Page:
The “occupation” categories are not even occupations, let alone use standard occupational codes, but are actually job titles.

The system purports to classify vacancies by qualification required, but the vast majority of records are classed as “unknown”.

Some of the available reports are so badly constructed that they are of no use (eg a report on the Top 10 Industries categories that appears in the form of a coloured bar chart, but with no key to tell you the meaning of the different colours).

5. Finally, despite the initial promises, there are no more job vacancies in the new system than the old. Whilst we do not have direct experience of the quality of the vacancies held in the system, we have heard anecdotal evidence that it contains are some very dubious records. From examination of job titles, we concur that there do seem to be issues with the data in the system—for example, we are surprised at the number of vacancies for “Diplomats” that are apparently available in our part of North East England.

6. The result of this is that we have very little useful data on job vacancies—the data on detailed characteristics of vacancies especially is of very little value.

7. I did raise my concerns with DWP but was disappointed to receive no substantive response, and no improvements have been made to the system since its inception. In January, DWP promised a response to concerns raised by users in the initial consultation about the introduction of the system, but nothing has appeared yet.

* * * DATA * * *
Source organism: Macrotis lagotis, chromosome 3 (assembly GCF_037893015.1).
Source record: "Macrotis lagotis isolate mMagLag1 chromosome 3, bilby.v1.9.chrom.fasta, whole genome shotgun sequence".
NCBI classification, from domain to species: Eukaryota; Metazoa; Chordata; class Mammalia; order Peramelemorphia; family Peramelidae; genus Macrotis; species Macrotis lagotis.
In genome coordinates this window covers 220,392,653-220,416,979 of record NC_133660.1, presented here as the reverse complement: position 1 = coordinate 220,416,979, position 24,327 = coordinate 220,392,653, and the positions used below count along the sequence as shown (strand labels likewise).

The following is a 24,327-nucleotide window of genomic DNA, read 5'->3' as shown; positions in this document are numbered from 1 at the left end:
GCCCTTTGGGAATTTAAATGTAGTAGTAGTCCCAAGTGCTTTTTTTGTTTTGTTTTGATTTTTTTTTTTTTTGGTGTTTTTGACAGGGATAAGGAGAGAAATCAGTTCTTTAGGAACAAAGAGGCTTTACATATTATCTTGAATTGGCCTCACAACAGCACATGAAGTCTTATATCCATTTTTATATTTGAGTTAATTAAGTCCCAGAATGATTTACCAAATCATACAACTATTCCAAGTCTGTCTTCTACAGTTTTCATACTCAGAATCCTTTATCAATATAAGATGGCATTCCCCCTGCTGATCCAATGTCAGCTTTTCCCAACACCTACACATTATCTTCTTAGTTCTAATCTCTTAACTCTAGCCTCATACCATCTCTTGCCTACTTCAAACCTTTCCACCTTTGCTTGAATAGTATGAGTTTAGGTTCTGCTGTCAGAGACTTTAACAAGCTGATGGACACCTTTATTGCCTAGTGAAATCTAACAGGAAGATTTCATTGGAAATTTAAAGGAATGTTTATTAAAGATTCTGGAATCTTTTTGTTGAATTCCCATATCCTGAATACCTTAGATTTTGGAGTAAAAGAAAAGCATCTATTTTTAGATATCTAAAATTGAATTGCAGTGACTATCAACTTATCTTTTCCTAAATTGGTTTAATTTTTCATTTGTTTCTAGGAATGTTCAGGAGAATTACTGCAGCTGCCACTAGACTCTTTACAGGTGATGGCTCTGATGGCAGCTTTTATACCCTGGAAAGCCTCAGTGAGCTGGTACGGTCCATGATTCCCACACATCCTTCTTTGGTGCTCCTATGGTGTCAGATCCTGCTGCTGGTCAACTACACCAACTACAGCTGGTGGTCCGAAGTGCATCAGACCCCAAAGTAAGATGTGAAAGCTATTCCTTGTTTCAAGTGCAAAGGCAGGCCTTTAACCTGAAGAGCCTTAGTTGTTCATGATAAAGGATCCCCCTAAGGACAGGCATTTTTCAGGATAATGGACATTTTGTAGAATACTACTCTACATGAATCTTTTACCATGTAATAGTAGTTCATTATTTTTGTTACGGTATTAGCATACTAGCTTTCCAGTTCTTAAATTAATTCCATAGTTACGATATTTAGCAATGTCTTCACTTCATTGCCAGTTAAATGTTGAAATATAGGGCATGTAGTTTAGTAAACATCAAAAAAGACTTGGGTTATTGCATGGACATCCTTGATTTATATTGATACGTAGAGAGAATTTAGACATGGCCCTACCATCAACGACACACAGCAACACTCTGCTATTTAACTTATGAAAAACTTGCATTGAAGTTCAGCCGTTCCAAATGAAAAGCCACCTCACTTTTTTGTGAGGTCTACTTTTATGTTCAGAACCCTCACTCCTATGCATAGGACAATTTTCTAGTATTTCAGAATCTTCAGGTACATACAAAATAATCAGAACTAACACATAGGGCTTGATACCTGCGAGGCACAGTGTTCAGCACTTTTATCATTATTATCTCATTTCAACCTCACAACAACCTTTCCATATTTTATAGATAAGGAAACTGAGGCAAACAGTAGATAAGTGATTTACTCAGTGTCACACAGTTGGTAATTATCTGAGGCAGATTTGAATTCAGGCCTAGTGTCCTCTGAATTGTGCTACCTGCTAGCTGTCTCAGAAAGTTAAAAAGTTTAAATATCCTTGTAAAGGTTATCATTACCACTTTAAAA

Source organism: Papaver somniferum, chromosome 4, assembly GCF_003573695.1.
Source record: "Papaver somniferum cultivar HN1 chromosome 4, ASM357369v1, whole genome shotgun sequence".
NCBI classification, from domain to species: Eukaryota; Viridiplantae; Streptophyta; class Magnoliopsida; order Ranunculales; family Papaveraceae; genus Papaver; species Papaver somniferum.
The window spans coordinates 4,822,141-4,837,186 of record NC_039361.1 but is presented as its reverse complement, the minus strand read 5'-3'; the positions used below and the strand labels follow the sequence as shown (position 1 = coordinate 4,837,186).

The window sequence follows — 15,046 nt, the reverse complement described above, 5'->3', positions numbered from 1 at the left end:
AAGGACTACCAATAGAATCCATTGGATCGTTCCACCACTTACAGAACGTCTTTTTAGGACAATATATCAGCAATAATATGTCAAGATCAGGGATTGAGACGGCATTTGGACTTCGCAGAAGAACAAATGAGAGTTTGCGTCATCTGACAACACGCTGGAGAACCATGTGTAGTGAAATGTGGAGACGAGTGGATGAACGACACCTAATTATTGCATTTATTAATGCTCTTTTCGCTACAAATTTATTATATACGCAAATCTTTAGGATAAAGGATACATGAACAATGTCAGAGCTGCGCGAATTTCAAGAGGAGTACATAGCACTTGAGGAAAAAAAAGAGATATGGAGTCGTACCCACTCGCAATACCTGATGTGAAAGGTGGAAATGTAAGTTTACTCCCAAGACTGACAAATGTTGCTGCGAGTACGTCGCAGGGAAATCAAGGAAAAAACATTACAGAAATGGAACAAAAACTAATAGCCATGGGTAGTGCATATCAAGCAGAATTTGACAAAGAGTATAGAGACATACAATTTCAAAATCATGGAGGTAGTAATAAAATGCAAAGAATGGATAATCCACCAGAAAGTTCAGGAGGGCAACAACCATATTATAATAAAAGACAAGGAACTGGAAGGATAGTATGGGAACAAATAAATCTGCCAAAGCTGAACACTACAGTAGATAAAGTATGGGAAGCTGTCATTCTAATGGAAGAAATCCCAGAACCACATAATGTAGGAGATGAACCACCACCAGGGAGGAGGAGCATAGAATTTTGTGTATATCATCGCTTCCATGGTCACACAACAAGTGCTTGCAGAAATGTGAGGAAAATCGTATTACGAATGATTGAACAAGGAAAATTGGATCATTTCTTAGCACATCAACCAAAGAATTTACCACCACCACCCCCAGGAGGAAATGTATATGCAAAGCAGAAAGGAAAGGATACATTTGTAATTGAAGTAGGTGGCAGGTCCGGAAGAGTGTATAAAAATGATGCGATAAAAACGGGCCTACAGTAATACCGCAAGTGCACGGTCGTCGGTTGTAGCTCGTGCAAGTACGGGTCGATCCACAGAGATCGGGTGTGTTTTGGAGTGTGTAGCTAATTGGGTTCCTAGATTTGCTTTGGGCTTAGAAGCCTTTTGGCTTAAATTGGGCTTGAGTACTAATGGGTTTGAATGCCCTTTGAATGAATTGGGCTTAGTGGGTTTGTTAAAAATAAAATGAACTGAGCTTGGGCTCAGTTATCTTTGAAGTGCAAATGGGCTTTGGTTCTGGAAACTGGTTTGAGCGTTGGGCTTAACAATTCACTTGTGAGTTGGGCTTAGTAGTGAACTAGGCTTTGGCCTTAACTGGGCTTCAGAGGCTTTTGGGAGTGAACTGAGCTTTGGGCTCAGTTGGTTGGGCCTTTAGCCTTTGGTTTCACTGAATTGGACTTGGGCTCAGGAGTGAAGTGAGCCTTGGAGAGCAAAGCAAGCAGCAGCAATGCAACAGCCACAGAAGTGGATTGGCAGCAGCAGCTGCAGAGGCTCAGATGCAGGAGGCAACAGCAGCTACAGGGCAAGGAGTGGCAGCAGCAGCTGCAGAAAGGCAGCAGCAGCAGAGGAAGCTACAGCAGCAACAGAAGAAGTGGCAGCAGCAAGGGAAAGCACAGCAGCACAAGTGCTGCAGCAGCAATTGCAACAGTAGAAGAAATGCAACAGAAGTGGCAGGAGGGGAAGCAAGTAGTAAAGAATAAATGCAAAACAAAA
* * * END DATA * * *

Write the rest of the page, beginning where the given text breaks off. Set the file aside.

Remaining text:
8. A general desire of many users is that the data is made available via the NOMIS system, similarly to the previous data, instead of the current poorly designed website. The NOMIS team are experienced in providing easy and effective access to many data sources, including data from ONS and other DWP data.

9. My concerns are shared by many other statistics users, locally and nationally. Responses to a posting I made on a statistics user forum about the failings of the Jobmatch system included:

“Yes, you are not alone, the reporting system is shocking and it makes you wonder about the service Universal Jobmatch provides to jobseekers.”

“It really is awful. A lot of them aren’t even proper job titles.”

“NOMIS worked well, whereas the current incarnation, despite all the ‘extras’ is appalling.”

“I am really disappointed with the Universal Jobs Match data, it doesn’t work properly and it doesn’t compare to NOMIS. I used to publish vacancy statistics for a monthly bulletin but since Universal Jobmatch was introduced I have had to omit this analysis.”

Conclusions & Recommendations

10. As a source of data for people trying to analyse and understand the labour market, the Universal Jobmatch system as currently presented is not fit for purpose. The system is badly constructed, and contains data which is poorly coded and categorised. The coverage and data quality are also suspect. To make the system useful, a lot of work needs to be done with the data, in order to classify vacancies in a useful and meaningful fashion, using standard geographies, Industry and Occupation codes. A much more flexible reporting system is required—most users would like to be able to access the system through NOMIS, which would offer a great benefit compared to the current set of reports.

21 May 2013

1 National Online Manpower Information System (NOMIS) is a web based portal run by the office for National Statistics

Prepared 27th January 2014